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Elishia Mako graduation image
Elishia Mako.

Elishia Mako (Ngāi Tahu, Tūhoe, Tainui) is putting the CHI team through their paces in an effort to generate base-line data on cultural awareness, existing attitudes and practices in the group.

The summer studentship project, led by Dr Karaitiana Taiuru, (Ngāi Tahu, Ngāti Kahungunu, Ngāti Toa), invites all members of the CHI to participate in a survey, designed to gather detailed information about their interactions with patients and study participants. The aim is part of an overall intention by the CHI to increase their sensitivity to cultural and spiritual differences among research participants, so helping to ensure appropriate interaction and response to individuals. To this end, the survey data will help steer steps forward.

According to Elishia, who is a law student at Te Whare Wānanga o Waitaha|Canterbury University, CHI is more ahead of the game on this approach than many other research groups.

“By embracing kaupapa Māori in the context of medical research, the CHI is very progressive. The team is committed to increasing their knowledge and awareness, to ensure Māori, as well as, Pasifika and other minority groups, feel comfortable, respected and understood when interacting with the team,” Elishia said.

After an enriching earlier life, Elishia hit her 30s and new avenues opened up. Elishia's whānau ora journey via Tipu Ora added greater yearning to reconnect with her whakapapa, which ignited a desire to be of service to her people. She also decided to pursue a law degree.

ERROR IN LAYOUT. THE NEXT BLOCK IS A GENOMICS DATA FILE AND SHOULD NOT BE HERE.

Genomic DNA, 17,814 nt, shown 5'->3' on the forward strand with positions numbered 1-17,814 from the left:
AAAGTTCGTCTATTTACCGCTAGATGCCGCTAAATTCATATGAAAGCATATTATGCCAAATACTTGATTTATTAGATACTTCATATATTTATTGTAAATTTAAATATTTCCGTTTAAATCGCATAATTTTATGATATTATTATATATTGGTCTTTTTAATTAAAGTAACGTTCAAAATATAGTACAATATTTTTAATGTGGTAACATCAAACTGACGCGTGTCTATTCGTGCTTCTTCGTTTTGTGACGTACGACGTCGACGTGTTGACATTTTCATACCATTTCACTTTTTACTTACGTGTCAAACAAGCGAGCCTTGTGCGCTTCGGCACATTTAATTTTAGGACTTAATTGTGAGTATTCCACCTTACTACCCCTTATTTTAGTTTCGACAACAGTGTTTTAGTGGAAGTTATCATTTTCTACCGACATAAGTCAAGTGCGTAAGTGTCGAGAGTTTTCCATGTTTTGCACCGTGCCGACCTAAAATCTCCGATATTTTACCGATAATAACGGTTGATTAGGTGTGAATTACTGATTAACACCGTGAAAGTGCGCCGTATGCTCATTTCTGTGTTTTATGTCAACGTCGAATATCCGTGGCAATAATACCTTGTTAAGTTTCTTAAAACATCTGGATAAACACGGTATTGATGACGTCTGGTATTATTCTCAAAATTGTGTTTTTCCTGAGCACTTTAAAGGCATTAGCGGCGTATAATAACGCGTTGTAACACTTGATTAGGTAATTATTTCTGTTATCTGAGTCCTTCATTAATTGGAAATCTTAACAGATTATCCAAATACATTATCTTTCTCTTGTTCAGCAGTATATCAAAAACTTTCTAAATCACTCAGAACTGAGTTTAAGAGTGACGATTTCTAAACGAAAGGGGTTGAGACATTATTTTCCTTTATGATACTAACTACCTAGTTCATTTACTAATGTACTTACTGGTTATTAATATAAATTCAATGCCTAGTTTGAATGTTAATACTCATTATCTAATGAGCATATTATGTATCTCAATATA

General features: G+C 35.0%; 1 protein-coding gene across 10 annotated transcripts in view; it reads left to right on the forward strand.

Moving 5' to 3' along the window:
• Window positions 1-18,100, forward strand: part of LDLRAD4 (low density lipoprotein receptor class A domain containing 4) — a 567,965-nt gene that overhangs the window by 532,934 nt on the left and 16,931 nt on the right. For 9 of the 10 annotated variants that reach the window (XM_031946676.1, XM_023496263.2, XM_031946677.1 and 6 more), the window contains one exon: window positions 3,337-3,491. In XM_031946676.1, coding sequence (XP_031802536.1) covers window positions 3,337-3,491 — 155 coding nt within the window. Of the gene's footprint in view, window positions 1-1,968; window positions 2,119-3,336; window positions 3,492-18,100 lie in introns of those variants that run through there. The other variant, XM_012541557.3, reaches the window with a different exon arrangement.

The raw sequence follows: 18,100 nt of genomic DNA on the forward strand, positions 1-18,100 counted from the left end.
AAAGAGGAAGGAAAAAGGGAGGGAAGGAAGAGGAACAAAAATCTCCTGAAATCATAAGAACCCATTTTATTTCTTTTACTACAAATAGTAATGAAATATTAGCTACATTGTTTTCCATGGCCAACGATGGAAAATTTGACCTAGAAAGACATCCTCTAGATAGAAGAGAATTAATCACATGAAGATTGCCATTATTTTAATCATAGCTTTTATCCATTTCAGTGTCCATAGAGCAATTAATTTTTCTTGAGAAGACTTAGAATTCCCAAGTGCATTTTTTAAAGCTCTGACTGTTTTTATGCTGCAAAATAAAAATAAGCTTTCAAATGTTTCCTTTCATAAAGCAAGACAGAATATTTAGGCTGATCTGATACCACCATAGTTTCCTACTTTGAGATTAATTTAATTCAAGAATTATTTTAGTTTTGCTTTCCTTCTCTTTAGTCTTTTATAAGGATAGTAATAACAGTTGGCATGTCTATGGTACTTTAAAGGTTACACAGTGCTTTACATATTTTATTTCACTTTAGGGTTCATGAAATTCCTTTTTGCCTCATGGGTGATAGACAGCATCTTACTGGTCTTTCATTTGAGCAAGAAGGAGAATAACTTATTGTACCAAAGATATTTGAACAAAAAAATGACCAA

“I am actually torn between law and health. It is evident that Māori are oppressed and discriminated against in both of these areas. It is vital that whānau are self-determining and that the cycle of intergenerational trauma is broken. I hope that all of Aotearoa|New Zealand wake up to living better, in partnership, participation and relationship with one another – a collective understanding of each other,” she said.

For Elishia, working on the CHI's summer studentship project has genuine purpose. “When accepting this project, I was convinced I would be taken seriously, the process was meaningful as opposed to your classic box ticking, tokenistic, lip service project that struggles to meet bare minimum, and begin a transformational experience and process for everyone involved.

“The CHI is fully committed to the kaupapa Māori approach. I hope it will encourage Māori people to take part in life-saving heart-health medical research, in a culturally safe environment, with the ultimate outcome of reducing premature deaths from heart disease in my people,” she said.

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